According to a study by the Finnish research centre VTT, 5% of spare parts can be digitised and 3D printed. It’s a godsend for vehicle manufacturers, which are therefore able to manufacture on demand and reduce stocks. This is the very idea behind a project conducted by Siemens Mobility, which recently opened its first digital railway maintenance centre.
Saving time and reducing costs
The RRX Rail Service Centre of Siemens Mobility is located in Dortmund-Eving, Germany. There you can see a Fortus 450mc 3D printer by Stratasys manufacturing spare parts and bespoke tooling. Previously the group used classic subtractive manufacturing methods, such as injection moulding. Thanks to additive manufacturing, however, it has managed to reduce production time by 95% for certain parts. A 6-week production cycle can now take as little as 13 hours.
In addition to the reduced production time, Siemens Mobility is able to benefit from significantly reduced storage costs. The rail transport specialist will now produce its spare parts in accordance with need. It will no longer hold any physical stock, just a database of 3D files. Michal Kuczmik, Additive Manufacturing Manager at Siemens Mobility, explains:
“All trains are maintained several times a year. As you can imagine, all our customers would like the process to be as quick as possible, but they still expect our work to include attention to detail and maximum safety and quality. We also have to take unplanned and last-minute work into account, and given the different train models and companies we serve, this means numerous personalised solutions. This is where our Fortus 450mc is perfectly suited, enabling us to produce unique and personalised parts quickly and at lower cost.”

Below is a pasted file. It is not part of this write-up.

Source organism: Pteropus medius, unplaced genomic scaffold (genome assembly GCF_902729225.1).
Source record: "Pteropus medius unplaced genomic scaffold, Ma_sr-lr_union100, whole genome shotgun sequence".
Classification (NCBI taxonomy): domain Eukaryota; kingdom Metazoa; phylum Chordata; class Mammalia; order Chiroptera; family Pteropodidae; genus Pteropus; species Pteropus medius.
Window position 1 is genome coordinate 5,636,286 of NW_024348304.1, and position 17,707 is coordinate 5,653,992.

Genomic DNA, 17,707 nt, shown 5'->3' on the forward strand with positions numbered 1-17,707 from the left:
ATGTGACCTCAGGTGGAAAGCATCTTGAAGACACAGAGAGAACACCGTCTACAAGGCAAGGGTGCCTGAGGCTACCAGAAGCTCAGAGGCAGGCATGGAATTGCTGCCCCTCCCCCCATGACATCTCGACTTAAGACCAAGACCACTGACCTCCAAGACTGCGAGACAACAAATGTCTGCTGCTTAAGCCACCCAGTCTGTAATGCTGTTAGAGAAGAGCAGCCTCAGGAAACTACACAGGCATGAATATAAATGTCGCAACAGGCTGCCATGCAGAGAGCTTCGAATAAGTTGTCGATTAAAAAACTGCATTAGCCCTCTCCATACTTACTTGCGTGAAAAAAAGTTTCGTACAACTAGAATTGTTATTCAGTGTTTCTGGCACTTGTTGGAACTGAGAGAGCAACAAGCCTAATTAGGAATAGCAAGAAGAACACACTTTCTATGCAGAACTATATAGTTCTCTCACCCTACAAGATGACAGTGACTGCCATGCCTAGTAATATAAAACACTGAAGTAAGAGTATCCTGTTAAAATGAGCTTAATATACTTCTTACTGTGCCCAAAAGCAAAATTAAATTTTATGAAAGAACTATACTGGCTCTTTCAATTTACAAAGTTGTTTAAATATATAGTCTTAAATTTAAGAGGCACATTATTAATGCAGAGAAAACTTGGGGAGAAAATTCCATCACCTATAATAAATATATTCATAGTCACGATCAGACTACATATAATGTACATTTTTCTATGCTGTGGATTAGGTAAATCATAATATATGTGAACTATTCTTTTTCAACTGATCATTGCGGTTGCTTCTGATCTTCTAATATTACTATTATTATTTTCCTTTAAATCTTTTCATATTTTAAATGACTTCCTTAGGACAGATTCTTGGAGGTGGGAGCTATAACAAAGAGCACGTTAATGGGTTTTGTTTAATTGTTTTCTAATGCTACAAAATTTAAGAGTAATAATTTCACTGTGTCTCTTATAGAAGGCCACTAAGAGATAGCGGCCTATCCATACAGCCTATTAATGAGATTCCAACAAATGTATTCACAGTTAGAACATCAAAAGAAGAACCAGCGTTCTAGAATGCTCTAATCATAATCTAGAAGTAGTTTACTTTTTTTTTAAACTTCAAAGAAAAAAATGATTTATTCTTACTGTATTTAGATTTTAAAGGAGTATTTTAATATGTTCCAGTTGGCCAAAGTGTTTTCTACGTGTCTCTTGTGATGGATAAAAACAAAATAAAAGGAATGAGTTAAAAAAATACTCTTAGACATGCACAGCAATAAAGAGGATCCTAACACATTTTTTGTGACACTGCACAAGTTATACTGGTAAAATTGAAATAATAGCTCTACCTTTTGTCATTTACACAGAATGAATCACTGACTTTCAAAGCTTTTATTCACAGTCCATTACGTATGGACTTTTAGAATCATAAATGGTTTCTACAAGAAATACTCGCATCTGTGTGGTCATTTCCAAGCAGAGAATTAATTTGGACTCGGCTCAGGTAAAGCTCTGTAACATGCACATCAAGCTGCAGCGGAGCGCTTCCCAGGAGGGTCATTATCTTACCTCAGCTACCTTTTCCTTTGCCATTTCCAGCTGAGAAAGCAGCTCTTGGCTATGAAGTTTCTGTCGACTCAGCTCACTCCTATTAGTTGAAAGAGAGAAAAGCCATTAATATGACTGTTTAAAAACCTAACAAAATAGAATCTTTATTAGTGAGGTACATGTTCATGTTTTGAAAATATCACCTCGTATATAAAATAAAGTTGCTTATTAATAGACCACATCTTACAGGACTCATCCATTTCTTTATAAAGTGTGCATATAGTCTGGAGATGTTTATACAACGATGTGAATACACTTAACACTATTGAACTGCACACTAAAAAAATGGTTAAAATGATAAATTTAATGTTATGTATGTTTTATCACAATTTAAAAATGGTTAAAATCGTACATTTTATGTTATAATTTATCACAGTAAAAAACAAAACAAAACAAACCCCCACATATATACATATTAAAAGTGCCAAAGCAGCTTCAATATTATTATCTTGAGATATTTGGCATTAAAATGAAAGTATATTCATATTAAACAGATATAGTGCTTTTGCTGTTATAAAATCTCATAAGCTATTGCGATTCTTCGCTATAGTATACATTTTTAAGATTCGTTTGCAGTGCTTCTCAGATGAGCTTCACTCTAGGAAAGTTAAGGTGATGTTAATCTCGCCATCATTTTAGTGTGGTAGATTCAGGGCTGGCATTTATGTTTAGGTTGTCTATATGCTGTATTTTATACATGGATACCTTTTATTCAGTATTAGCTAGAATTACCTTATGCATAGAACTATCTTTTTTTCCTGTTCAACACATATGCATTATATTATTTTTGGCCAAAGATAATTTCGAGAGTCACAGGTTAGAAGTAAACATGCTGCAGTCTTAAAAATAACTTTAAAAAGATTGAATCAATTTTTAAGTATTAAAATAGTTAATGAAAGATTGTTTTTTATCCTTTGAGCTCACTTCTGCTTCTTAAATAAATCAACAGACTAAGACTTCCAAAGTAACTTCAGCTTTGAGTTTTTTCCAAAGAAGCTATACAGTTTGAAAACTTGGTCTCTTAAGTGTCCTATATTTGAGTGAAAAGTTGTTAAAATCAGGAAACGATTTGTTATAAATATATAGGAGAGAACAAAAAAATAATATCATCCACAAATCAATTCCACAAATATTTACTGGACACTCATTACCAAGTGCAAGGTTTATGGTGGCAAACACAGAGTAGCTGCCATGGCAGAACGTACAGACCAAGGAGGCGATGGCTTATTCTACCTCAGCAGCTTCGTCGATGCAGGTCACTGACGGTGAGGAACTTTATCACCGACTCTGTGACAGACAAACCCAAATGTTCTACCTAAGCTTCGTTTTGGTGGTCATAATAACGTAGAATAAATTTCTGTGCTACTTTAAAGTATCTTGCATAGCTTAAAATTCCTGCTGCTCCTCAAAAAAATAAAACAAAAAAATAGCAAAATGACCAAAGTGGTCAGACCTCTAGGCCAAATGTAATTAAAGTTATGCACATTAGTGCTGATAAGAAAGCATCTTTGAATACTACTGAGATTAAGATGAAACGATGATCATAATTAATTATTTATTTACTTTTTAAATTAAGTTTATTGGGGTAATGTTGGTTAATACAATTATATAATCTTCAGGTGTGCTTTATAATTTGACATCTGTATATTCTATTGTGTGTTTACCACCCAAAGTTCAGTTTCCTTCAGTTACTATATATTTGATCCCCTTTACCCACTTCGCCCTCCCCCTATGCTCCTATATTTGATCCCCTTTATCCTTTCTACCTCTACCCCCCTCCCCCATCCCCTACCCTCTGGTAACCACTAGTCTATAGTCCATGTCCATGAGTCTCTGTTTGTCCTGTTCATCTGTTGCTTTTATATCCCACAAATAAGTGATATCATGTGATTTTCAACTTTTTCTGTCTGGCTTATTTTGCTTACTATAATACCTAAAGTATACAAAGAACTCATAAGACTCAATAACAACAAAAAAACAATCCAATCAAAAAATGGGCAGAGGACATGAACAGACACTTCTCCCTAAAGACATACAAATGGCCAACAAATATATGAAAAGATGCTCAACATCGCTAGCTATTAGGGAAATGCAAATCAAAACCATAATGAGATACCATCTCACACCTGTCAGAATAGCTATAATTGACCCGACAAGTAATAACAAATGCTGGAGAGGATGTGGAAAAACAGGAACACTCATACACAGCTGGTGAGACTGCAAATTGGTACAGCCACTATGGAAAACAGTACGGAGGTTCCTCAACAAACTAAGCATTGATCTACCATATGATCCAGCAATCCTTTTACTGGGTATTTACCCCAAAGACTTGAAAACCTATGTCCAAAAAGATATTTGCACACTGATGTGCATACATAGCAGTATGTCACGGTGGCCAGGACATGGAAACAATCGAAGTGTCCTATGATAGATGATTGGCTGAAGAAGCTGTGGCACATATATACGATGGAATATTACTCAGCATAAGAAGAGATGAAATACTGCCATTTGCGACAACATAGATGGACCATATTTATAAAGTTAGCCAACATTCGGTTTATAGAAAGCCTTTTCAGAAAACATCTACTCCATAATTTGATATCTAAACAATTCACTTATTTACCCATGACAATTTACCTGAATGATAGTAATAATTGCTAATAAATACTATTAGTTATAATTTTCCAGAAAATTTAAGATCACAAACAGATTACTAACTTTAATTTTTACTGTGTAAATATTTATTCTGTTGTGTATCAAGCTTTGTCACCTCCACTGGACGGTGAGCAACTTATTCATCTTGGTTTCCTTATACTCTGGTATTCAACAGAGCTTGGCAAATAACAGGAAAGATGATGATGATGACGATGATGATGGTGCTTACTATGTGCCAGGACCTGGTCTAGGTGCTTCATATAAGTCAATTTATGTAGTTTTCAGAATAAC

This level of efficiency is not insignificant. The railway maintenance centre takes in around a hundred trains each month.
3D printed tooling
Siemens also uses 3D printing for complex tooling applications. Let us take the example of the essential connector tool used in train bogie maintenance (the bogie is the chassis or structure that bears the wheelset axle). It is quite difficult to produce using conventional methods. It has a highly complex shape that requires a high degree of personalisation. Furthermore, bogies weigh several tonnes and robust and durable materials are required to stand up to the significant stresses exerted when the vehicle moves. But by using an industrial grade ULTEM 9085 thermoplastic material, Siemens is able to print complex tools adapted to each individual bogie.